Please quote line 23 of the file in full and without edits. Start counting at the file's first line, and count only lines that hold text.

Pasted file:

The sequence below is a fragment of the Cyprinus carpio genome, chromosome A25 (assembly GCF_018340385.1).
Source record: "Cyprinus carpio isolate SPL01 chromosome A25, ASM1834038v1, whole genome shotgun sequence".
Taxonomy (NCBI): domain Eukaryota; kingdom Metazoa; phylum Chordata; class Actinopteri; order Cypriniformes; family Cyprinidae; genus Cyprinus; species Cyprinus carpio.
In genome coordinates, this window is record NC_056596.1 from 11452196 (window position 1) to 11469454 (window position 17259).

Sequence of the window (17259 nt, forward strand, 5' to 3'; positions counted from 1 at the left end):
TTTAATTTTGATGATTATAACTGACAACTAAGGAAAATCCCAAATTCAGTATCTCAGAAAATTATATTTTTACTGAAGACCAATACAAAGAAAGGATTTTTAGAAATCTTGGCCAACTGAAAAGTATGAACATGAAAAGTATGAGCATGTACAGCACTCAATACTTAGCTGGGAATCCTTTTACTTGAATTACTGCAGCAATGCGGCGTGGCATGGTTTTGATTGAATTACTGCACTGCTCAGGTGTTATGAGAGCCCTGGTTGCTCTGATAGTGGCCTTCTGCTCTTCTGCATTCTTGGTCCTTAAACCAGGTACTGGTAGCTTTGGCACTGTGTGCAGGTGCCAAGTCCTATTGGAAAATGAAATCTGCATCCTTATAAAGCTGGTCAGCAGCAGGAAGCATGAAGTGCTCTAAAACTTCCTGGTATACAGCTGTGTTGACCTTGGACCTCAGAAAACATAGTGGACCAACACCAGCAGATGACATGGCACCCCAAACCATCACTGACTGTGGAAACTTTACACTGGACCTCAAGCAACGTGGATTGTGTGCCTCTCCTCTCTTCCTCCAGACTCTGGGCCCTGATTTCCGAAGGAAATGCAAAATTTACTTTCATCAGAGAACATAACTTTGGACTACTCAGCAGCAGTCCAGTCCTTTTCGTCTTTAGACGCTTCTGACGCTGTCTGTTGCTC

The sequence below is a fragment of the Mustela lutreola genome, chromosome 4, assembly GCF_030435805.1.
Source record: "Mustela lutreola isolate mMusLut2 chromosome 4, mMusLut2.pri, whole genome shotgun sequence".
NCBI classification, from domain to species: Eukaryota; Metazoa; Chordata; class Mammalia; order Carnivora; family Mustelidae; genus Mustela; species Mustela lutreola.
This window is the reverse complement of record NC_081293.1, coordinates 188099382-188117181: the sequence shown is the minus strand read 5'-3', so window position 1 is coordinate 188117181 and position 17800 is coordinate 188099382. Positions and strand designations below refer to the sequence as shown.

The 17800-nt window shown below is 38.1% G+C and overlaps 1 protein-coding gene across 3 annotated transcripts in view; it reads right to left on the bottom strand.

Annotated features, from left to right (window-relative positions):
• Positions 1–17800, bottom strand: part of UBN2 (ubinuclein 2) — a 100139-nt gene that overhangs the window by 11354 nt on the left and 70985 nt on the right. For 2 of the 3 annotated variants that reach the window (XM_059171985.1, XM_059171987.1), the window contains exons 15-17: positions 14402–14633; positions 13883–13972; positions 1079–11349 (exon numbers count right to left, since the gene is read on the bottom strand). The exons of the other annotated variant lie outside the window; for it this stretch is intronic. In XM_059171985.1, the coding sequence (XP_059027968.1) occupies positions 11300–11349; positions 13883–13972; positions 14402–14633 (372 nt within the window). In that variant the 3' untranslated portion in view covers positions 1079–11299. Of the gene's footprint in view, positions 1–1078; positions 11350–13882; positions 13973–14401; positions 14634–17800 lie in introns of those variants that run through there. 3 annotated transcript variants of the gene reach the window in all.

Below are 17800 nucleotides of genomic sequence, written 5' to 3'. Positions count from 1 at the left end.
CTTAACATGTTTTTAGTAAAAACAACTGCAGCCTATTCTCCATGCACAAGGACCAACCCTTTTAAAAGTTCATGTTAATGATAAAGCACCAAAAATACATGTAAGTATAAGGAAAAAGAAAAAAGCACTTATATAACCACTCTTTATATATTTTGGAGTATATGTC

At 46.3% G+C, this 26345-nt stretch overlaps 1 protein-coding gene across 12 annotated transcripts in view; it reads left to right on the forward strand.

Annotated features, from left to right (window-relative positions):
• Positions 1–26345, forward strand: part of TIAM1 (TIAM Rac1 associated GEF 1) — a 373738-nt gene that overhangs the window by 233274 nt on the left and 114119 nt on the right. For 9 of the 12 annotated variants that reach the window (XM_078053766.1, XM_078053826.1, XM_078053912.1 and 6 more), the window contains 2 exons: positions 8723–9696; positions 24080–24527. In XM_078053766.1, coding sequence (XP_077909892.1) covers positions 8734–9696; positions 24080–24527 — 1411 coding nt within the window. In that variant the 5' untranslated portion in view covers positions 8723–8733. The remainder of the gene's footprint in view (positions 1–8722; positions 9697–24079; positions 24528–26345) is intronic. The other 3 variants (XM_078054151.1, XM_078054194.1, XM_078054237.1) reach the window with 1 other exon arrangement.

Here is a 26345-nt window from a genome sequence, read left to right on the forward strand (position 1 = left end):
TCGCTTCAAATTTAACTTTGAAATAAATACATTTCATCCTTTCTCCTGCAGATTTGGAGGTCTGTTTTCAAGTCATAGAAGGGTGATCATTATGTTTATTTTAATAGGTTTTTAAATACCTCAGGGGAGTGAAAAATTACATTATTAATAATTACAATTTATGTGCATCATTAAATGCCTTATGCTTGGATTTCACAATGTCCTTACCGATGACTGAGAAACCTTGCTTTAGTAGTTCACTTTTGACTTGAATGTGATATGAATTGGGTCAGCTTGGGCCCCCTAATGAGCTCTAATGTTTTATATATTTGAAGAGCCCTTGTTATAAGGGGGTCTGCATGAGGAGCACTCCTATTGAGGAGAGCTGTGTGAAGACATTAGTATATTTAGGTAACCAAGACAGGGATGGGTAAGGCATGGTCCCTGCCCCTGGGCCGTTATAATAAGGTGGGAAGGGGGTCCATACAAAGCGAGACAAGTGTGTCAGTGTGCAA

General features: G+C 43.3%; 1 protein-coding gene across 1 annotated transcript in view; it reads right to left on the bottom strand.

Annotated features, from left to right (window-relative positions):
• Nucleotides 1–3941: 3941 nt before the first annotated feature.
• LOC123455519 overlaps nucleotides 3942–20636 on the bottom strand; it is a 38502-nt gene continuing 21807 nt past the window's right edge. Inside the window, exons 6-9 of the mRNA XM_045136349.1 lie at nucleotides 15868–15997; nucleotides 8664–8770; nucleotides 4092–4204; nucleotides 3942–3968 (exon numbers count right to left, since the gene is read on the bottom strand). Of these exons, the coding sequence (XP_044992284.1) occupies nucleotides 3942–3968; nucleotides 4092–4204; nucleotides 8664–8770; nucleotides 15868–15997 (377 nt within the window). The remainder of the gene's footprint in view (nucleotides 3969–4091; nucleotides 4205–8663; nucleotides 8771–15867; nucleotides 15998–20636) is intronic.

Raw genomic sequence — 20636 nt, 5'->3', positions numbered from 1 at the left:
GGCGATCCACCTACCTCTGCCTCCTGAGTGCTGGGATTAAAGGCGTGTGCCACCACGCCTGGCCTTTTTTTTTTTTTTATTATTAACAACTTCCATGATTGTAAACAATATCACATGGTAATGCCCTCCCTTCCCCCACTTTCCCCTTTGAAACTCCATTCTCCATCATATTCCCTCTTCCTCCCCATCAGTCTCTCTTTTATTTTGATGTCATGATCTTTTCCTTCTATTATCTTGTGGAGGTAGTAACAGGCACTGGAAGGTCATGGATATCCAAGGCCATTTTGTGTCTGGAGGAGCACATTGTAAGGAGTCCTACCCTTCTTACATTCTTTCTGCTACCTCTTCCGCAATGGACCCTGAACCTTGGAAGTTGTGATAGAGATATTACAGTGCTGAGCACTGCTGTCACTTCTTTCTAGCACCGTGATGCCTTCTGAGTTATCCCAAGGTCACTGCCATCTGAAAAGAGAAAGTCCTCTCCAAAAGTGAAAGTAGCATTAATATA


• Nucleotides 1–3941: 3941 nt before the first annotated feature.